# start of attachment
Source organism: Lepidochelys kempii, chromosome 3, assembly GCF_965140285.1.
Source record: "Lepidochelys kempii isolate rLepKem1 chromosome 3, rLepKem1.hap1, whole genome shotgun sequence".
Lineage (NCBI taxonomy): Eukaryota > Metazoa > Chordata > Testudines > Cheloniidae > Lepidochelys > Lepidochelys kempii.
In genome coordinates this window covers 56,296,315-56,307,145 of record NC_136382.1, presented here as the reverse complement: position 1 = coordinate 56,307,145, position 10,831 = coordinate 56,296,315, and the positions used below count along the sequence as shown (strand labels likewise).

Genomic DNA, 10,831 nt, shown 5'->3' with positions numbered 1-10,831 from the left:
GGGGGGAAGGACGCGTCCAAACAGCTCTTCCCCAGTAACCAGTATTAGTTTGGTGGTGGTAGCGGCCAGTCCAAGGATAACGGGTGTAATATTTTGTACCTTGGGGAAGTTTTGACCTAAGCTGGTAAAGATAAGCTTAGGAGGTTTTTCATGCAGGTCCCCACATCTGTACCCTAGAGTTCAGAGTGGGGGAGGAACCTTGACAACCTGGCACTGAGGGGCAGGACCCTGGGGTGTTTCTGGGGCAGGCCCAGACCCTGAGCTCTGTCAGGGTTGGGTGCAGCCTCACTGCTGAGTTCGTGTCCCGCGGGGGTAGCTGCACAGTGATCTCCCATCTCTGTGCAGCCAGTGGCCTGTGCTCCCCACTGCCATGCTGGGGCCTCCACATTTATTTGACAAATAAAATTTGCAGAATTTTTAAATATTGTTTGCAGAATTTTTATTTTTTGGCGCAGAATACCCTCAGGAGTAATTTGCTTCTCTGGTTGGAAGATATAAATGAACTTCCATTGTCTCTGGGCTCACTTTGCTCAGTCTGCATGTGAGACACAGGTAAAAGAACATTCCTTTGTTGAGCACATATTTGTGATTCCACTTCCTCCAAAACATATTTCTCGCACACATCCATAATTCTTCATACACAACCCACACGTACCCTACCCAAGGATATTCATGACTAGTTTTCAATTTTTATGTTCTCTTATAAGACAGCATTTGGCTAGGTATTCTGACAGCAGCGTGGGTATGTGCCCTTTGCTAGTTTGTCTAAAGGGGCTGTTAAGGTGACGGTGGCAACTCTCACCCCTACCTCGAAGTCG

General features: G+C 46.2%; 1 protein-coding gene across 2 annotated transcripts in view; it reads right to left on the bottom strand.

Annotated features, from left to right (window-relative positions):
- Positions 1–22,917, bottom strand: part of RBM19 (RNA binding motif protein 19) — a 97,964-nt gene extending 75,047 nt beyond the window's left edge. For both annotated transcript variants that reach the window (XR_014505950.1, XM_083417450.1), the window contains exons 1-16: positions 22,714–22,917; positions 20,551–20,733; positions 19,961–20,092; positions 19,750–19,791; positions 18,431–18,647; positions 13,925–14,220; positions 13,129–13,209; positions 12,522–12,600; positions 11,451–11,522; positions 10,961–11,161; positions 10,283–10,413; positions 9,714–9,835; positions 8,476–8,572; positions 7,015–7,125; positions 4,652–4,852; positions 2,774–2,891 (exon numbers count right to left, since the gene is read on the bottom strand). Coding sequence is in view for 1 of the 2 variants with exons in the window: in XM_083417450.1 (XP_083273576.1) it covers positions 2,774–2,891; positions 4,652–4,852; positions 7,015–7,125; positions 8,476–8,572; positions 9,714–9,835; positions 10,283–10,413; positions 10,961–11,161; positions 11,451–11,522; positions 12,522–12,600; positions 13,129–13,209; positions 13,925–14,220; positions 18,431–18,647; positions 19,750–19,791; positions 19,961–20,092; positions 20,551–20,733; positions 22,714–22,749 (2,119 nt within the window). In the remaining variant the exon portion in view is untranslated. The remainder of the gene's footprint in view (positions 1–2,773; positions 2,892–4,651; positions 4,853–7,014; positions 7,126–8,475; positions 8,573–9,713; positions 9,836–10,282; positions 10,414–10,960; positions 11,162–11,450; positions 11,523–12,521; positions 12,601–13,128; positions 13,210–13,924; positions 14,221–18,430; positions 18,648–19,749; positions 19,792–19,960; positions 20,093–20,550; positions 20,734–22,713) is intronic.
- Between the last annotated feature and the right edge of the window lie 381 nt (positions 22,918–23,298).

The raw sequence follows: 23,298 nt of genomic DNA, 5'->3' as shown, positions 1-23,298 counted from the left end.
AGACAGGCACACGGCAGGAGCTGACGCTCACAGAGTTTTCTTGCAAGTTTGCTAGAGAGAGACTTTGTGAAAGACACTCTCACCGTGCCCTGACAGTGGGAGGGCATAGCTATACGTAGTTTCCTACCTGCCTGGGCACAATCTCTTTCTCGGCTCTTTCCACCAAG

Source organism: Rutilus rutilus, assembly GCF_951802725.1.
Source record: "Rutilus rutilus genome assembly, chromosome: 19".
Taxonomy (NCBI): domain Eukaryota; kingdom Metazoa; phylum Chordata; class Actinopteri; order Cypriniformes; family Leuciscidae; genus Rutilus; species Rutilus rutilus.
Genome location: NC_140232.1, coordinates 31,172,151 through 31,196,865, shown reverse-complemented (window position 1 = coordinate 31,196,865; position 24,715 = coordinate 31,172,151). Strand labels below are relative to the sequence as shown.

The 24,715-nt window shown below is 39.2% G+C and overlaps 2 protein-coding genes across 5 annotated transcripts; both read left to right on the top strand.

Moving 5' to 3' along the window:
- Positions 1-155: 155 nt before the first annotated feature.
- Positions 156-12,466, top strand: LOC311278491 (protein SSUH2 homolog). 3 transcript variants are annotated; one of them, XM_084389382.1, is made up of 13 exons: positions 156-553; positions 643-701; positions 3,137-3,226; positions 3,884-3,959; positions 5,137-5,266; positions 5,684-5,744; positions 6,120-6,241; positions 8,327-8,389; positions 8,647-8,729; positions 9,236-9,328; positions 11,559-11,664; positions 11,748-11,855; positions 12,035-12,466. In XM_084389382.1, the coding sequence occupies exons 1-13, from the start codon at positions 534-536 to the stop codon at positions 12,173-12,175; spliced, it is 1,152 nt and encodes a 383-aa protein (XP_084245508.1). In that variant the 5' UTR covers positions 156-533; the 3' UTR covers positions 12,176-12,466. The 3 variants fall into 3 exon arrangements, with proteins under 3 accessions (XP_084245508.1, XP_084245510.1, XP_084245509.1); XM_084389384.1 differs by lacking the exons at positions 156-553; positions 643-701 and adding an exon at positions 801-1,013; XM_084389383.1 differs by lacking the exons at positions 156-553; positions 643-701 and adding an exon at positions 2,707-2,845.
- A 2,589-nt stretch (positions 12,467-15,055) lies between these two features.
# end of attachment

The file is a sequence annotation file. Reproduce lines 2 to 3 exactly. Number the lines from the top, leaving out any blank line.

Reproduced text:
Source record: "Lepidochelys kempii isolate rLepKem1 chromosome 3, rLepKem1.hap1, whole genome shotgun sequence".
Lineage (NCBI taxonomy): Eukaryota > Metazoa > Chordata > Testudines > Cheloniidae > Lepidochelys > Lepidochelys kempii.